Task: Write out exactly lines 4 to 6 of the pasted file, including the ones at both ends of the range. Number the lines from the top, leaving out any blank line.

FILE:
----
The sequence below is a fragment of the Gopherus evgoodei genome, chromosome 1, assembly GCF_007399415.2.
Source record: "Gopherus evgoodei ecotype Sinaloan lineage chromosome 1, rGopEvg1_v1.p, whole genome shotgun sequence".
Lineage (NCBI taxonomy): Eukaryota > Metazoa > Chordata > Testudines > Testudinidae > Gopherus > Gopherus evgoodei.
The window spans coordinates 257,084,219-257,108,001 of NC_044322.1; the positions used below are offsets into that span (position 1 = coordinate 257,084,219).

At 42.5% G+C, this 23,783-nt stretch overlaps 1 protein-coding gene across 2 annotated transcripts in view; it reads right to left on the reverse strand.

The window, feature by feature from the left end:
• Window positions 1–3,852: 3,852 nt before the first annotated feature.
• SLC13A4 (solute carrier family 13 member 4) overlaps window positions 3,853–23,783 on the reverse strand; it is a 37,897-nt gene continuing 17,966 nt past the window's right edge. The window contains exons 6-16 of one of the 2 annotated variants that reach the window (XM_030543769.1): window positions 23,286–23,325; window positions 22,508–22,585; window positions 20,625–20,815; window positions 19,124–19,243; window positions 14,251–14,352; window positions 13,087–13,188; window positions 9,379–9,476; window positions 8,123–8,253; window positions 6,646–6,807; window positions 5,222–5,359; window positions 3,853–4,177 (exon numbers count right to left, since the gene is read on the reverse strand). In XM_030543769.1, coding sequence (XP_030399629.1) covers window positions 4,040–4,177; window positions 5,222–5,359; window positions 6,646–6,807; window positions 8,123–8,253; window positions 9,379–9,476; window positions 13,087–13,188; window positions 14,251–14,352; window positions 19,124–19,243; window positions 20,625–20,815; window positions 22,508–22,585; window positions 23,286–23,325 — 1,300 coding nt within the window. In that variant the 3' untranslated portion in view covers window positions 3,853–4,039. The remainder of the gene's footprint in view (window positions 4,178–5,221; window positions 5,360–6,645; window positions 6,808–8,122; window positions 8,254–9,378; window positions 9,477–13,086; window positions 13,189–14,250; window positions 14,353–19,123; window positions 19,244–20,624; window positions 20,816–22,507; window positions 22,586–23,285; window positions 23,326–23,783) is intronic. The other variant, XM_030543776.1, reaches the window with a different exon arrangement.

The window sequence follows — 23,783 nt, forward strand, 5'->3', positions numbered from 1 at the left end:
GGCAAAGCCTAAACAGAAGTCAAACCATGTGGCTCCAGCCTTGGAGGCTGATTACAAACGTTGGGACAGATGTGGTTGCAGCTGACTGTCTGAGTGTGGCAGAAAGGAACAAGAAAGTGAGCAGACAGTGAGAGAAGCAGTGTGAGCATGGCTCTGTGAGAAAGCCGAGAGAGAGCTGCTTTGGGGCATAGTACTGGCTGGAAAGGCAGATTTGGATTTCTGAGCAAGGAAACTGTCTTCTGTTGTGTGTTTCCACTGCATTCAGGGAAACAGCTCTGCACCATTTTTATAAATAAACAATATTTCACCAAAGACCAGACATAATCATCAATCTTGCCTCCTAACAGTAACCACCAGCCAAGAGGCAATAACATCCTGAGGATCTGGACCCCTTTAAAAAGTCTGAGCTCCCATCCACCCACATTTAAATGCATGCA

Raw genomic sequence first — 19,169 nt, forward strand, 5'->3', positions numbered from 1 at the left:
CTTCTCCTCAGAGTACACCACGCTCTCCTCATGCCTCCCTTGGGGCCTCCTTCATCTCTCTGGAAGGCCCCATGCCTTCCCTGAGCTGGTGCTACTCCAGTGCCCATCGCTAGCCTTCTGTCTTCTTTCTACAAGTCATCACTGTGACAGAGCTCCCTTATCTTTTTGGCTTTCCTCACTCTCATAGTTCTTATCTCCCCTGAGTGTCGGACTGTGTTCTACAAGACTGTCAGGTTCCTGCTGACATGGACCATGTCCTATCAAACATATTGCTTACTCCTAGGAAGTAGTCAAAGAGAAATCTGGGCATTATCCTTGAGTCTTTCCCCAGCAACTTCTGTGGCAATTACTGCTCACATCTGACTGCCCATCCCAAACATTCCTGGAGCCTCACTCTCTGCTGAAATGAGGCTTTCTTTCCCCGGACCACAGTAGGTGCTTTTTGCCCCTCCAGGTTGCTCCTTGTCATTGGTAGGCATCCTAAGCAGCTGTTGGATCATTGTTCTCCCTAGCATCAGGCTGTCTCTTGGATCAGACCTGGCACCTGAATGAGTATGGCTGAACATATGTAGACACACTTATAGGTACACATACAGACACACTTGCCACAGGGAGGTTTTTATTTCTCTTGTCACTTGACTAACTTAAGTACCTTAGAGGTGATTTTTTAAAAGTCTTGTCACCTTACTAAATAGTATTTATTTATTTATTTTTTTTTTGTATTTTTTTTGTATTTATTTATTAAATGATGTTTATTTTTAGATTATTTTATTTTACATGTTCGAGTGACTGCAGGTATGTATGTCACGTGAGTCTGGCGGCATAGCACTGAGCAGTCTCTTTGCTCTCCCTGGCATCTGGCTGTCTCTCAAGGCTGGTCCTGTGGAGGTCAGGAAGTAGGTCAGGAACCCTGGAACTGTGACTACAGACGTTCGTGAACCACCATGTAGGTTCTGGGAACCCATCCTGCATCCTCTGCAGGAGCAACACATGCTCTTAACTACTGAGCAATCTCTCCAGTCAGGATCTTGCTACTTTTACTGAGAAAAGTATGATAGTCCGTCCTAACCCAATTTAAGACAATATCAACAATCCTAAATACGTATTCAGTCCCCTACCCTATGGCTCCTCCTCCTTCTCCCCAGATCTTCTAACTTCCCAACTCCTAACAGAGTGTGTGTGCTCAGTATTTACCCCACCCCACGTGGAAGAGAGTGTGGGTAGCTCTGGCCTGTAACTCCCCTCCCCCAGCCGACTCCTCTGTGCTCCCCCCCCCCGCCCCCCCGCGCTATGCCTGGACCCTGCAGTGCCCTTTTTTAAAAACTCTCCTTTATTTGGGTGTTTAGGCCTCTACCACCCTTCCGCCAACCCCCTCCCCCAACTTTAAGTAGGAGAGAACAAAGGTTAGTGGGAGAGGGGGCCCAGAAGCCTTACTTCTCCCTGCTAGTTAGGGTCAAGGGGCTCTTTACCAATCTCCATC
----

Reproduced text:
The window spans coordinates 257,084,219-257,108,001 of NC_044322.1; the positions used below are offsets into that span (position 1 = coordinate 257,084,219).

At 42.5% G+C, this 23,783-nt stretch overlaps 1 protein-coding gene across 2 annotated transcripts in view; it reads right to left on the reverse strand.

The window, feature by feature from the left end: